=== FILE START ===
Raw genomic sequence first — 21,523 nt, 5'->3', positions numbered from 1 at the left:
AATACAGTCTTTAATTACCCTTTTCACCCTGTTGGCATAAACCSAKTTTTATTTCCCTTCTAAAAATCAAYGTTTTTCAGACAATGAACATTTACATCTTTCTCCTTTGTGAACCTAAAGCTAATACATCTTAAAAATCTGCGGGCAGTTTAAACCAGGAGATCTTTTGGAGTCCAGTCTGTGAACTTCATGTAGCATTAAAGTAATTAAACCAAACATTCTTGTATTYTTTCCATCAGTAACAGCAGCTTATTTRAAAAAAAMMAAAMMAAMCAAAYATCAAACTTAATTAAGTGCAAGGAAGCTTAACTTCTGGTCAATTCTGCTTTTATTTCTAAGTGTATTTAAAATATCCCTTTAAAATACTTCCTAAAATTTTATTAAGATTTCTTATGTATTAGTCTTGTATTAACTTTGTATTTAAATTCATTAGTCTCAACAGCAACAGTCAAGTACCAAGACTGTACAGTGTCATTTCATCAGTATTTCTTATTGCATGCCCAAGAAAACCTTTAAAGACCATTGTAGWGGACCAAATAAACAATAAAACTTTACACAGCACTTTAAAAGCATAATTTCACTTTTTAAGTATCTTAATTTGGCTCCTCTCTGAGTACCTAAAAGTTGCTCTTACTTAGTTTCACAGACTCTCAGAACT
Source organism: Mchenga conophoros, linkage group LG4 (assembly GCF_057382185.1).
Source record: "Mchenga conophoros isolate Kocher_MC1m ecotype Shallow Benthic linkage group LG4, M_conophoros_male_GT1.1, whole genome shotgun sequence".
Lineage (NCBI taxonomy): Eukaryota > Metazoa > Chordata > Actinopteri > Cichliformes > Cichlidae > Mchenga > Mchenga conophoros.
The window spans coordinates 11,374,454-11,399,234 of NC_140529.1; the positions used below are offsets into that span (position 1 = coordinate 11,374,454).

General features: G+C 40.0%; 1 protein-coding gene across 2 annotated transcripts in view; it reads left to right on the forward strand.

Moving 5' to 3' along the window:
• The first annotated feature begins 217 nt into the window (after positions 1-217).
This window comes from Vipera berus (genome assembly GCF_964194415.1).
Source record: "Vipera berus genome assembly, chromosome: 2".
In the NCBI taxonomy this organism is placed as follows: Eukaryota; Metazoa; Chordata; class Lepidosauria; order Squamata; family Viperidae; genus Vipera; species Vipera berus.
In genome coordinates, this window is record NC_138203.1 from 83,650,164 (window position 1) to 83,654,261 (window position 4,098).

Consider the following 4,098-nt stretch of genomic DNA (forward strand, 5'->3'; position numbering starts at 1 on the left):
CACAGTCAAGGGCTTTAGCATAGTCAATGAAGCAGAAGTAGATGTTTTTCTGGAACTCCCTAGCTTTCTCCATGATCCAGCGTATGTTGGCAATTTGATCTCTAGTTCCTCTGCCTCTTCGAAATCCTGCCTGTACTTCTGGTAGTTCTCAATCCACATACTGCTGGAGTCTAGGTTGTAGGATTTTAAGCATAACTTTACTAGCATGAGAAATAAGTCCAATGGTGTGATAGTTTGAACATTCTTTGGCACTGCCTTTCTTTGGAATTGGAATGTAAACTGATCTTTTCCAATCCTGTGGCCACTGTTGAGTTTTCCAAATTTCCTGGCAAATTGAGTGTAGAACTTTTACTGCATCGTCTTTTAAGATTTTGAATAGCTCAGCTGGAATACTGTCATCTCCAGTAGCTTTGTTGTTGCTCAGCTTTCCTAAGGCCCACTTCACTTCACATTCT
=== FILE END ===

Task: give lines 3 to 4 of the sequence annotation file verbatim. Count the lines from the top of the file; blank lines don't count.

Source organism: Mchenga conophoros, linkage group LG4 (assembly GCF_057382185.1).
Source record: "Mchenga conophoros isolate Kocher_MC1m ecotype Shallow Benthic linkage group LG4, M_conophoros_male_GT1.1, whole genome shotgun sequence".